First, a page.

Why Things are Looking Good for Israeltags: Israel, strategy, diplomacy
Dr. Jonathan (Yoni) Shimshoni holds a PhD in Public Policy from Princeton University and is a brigadier general (res.) in the IDF. Dr. Nimrod Hurvitz teaches at Ben Gurion University of the Negev and contributes to the Canthink-Molad Website.
With his back pushed into the corner of diplomacy by Iran's President Hassan Rouhani's "charm attack," Israel's Prime Minister Binyamin Netanyahu maneuvered frantically in a media blitz, between a grudging approval of the negotiations and a wild discrediting of Rouhani as a negotiating partner.
There are good reasons to be vigilant with regards to Rouhani's diplomatic U-turn. Yet Netanyahu's crusade against Iran and Rouhani smacks of more than mere caution. It reflects a more profound characteristic -- his fear of negotiations or, in a nutshell, "diplomaphobia."
Netanyahu belongs to a school of right-wing Israeli politicians exceptionally suspicious of diplomacy. For them, diplomacy is either a pastime for wishy-washy, self-serving, politicians, or an arena in which Israel's enemies lead astray naïve Western diplomats, and gain time to advance their genocidal programs.
Yet, diplomacy -- like force -- can work both ways. Although it is true that Chamberlain's poor diplomacy enabled the ensuing slippery slope to World War II, it is also true that by avoiding diplomacy between 1970 and 1973, Israel was embroiled in the bloody Yom Kippur War.
The point that Netanyahu and this school does not appear to consider is that diplomacy and force are not mutually exclusive; rather, good diplomacy is the sophisticated and effective exploitation and leveraging of assets (including force). Or, as Zhou Enlai remarked, flipping Clausewitz, "All diplomacy is a continuation of war by other means." Thus, when you enjoy a superior strategic position, you should employ diplomacy to drive desirable and sustainable outcomes
The Arab Spring and the economic sanctions have conferred on Israel and its allies strategically superior positions vis-à-vis Iran, its allies and the Hamas. Iran is descending into a catastrophic economic crisis and its regional allies are growing weaker by the day, as Syria is in disarray and Hizballah is hurting with it. Iran and Syria know that diplomacy is their only way to climb out of their strategic pit. It is precisely this weakness that makes this an opportune moment for the West to opt for diplomacy and negotiations.
Should Obama's diplomatic efforts lead to the dismantling of Syrian chemical weapons, and stop Iran's nuclear weapons programs, Israel stands to gain strategically -- and nearly effortlessly.
On the Palestinian front it is also in Israel's strategic interest to engage diplomatically. Hamas has hit rock-bottom. It lost Syrian and Iranian support two years ago by siding with the Sunnis against Bashar Assad and his Iranian patrons. Recently, it lost its Egyptian backing when the Muslim Brothers were ousted from power; and it is in dire financial straits due to the Egypt's destruction of the tunnels between Sinai and Gaza. Thus -- Hamas is at a relative power nadir, both with respect to Israel and the Palestinian Authority. This is the moment to venture diplomacy.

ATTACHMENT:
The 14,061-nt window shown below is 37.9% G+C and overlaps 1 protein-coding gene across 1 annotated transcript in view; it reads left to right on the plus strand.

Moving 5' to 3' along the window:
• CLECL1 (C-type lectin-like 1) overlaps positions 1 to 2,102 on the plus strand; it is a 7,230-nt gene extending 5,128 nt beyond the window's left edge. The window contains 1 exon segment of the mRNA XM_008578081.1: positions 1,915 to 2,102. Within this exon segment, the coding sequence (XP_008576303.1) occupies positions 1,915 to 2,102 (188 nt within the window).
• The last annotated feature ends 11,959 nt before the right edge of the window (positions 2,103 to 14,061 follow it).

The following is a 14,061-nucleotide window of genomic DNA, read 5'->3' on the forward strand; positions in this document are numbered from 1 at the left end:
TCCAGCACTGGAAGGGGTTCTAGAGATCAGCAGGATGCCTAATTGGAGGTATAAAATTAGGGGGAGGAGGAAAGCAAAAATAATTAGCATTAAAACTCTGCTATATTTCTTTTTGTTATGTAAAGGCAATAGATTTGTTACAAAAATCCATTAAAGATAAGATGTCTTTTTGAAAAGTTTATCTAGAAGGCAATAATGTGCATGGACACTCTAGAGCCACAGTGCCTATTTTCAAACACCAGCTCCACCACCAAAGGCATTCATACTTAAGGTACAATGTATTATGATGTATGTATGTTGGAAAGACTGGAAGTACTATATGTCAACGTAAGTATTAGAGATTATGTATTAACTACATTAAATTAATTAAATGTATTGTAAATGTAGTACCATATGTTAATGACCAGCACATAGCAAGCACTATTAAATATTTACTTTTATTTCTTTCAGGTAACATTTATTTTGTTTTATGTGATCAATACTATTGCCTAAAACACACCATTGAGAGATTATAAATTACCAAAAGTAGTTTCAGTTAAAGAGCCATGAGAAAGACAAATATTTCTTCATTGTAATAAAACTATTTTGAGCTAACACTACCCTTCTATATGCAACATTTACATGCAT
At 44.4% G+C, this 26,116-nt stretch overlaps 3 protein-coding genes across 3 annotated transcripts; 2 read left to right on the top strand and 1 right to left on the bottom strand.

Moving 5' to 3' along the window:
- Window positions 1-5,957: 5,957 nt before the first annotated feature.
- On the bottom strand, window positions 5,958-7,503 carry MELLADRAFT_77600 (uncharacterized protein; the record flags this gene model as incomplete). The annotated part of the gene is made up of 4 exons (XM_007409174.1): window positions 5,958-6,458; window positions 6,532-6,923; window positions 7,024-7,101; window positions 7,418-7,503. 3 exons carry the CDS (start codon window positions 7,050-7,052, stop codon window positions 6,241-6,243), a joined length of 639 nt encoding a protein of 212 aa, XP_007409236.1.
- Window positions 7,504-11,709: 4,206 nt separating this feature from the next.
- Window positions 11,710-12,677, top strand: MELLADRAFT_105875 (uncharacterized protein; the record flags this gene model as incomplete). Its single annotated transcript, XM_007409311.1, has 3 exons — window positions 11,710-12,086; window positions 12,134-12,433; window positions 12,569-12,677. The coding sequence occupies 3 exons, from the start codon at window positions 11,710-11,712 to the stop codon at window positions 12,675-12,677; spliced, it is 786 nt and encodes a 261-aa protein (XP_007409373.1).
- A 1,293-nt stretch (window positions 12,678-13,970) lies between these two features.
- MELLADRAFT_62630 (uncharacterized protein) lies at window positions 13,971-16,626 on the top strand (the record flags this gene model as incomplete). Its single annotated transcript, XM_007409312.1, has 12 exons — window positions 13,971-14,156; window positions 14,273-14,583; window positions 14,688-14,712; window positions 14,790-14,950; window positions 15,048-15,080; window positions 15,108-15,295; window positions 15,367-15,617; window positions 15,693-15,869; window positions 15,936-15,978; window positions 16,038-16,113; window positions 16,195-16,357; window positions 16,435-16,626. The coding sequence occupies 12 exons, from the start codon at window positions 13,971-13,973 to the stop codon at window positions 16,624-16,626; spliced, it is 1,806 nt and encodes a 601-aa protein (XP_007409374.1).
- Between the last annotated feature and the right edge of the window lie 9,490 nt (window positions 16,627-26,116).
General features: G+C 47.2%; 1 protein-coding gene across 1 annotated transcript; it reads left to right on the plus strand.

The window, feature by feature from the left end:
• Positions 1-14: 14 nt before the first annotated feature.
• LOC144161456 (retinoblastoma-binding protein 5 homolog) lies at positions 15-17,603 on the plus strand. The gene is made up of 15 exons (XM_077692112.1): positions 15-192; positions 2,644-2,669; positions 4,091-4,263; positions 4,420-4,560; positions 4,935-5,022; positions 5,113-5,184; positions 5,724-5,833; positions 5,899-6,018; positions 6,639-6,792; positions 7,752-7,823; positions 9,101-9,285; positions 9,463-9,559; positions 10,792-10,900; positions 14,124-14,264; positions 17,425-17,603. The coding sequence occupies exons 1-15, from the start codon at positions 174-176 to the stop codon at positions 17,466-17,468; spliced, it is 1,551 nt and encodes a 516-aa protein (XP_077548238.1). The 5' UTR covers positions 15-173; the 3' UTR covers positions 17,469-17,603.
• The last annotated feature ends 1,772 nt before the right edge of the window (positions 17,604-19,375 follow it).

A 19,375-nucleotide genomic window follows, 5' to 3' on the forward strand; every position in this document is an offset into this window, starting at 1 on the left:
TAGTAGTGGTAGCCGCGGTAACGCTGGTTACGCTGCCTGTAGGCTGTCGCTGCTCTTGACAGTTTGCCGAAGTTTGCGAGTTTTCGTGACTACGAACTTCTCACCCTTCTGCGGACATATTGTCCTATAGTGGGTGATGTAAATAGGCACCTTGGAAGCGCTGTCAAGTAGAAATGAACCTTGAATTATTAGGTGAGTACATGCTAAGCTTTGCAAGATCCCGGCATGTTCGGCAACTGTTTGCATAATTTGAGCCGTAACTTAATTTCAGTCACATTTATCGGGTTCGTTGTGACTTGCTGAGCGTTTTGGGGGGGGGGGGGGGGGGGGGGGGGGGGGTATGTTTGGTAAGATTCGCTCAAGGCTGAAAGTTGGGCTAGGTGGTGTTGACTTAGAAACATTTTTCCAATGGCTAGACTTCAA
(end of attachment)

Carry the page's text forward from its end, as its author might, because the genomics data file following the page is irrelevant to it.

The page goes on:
Israeli diplomacy should be pursued vis-à-vis the Palestinian Authority, which is weak relative to Israel, but strong enough to maintain its authority and in an improving situation relative to Hamas. A negotiated agreement between Israel and the Palestinian Authority would reflect Israel's relative strategic dominance and would even further weaken Hamas, as it fuels economic development in the West Bank and leaves Gaza behind and destitute.
Israel's knee-jerk opponents of diplomacy point to the political turbulence of the Arab world as a reason to stop all negotiations. True -- uncertainty and volatility call for caution, but not for intentional stagnation. Indeed, so far the turbulence in the Middle East has enhanced the relative negotiating power of the United States and Israel and has created significant opportunities for effective diplomacy. To forego the chance of dismantling Syria and Iran of their main military assets, and to further marginalize Hamas while reaching an acceptable accord with the Palestinian Authority, could figure well in a sequel to Tuchman's March of Folly.
It is encouraging that when Obama shifted from threatening Syria to diplomacy, Netanyahu supported the move and scolded Israeli ministers who spoke out against Obama. Extending this approach, Netanyahu should have the courage to ride the wave of change passing through the Middle East.
In the turbulent Middle East, we are reminded of Rudyard Kipling's exhortation: "If you can keep your head when all about you are losing theirs... yours is the Earth and everything that's in it." The way Israel can "keep its head" in the tumultuous Middle East is not by burying it in the ground, but rather by capitalizing on its relative strength and that of its allies, as well as its enemies' weaknesses. Israel needs to seize the opportunity, support diplomacy and engage in negotiations.
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